1) Divert the savings into their own cherished programs
      2) Declare that we’re done with cleaning up the federal budget and needn’t look at any other departments.

      So any plan to clean up the Pentagon needs to ensure that 1) and 2) don’t occur.

      1. I would agree with this comment. Sort out the Pentagon but don’t stop there.

  7. The National Debt Is ‘Unsustainable’ and the Pentagon’s Finances Are a Total Mess, Federal Audit Says
    And nothing else happened.

  8. “Meanwhile, President Donald Trump has abandoned any pretense of fiscal conservatism, and most of his party has followed suit.”

    Eric, I believe you are putting the cart in front of the horse. Republicans abandoned all appearance of fiscal conservatism LONG before Trump became President. Republicans are the party of war and has spent ungodly amounts in that effort

    1. Eric, I believe you are putting the cart in front of the horse. Republicans abandoned all appearance of fiscal conservatism LONG before Trump became President. Republicans are the party of war and has spent ungodly amounts in that effort

      Long after we pay off WWII, we will still have SS debt. Long after we pay off Vietnam, we will still have SS debt. Long after we pay off GW I and II, we will still have SS debt.

      If Republicans were killing off old people fast enough to bring SS under control, you’d decry their fiscal irresponsibility for shrinking the tax base.

    2. …So long as we PURPOSELY IGNORE that..
      #1 Woodrow Wilson(D) launched us into WWI
      #2 FDR(D) launched us into World War II
      #3 Harry Truman(D) launched us into the Korean War
      #4 Clinton(D) launched us into Desert Storm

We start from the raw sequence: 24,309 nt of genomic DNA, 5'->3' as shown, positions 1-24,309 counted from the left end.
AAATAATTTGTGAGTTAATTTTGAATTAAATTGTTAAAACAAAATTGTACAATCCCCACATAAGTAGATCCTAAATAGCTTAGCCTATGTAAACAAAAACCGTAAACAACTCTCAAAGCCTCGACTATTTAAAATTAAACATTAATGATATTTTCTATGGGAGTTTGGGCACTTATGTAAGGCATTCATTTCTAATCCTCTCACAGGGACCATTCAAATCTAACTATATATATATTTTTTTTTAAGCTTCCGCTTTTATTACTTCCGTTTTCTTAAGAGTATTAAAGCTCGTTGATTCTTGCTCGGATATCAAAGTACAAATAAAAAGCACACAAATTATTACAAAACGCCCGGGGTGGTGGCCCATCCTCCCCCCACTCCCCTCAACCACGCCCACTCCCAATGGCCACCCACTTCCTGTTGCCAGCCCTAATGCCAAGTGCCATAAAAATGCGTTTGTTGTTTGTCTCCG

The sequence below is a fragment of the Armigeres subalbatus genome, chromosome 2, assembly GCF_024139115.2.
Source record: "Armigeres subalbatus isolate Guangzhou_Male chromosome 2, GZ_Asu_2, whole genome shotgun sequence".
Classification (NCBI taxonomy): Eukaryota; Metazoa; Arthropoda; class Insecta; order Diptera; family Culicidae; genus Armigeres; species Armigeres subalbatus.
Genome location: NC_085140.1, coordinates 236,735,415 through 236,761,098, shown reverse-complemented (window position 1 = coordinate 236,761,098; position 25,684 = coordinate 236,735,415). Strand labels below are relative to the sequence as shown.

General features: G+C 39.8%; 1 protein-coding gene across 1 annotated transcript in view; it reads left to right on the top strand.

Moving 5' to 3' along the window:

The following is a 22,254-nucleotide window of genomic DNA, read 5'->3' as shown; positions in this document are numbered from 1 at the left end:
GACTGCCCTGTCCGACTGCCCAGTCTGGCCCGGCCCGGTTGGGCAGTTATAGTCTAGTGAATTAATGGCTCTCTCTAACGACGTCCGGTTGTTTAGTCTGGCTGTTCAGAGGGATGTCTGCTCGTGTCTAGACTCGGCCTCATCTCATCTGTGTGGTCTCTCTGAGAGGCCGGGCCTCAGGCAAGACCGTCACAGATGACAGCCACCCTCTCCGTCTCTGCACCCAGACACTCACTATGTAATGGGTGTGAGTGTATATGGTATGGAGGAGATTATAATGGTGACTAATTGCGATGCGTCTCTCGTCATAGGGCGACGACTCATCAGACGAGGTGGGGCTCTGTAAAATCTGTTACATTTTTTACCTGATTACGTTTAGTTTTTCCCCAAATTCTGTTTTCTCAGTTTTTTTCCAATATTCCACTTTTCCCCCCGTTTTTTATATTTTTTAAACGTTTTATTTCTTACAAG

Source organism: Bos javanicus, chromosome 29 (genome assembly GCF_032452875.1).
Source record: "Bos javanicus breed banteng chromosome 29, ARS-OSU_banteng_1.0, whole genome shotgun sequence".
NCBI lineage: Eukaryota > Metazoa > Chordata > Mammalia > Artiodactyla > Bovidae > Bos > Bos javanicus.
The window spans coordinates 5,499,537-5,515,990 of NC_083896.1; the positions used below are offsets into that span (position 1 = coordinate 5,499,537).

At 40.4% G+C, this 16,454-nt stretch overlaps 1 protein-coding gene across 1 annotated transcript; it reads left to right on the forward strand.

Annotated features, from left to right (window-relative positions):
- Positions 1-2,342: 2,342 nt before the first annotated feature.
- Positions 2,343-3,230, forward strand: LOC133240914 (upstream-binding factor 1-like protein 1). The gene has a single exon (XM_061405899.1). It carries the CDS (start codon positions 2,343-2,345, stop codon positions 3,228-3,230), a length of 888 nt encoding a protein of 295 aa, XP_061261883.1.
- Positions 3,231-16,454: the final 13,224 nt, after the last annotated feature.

Do liberal rags create lying narratives — Yes, yes I think so…

  9. Hiking federal spending to pay for “free” college. Something doesn’t compute there.

    1. Relax your reason and logic. More, more, …. Do you get it yet?

  10. Debts that can’t be paid, won’t be paid.

    The only question left is what the default will look like and when.

    1. Well – only if you equate harmful inflation with default. The federal government is a currency issuer, so it need not default like you and I might on debt we can’t pay. You and I are currency users. The risk for the federal government is that they print so much money to service the debt, that we end up in a hyper-inflation crisis. One might argue the difference between actual default and hyperinflation isn’t important, but from an operational standpoint, I think the differences are important. Japan’s government debt-to-GDP is much, much higher than ours – and they still don’t have hyperinflation. This suggests we are far some have unsustainable federal debt. Also, in the history of modern (since 1900) hyper-inflations, it’s never just been high government debt – there has always been another severe exogenous event – like losing a war, regime change, a collapse in production, or ceding monetary sovereignty via a pegged currency or foreign denominated debt. Perhaps we have more time to get federal spending (and debt) under control than the smart folks at Reason seem to believe.

      1. But the Yen is not the World Reserve fiat currency… would you agree that that makes all the difference? What happens when the fiat “gold standard”, the USD, collapses?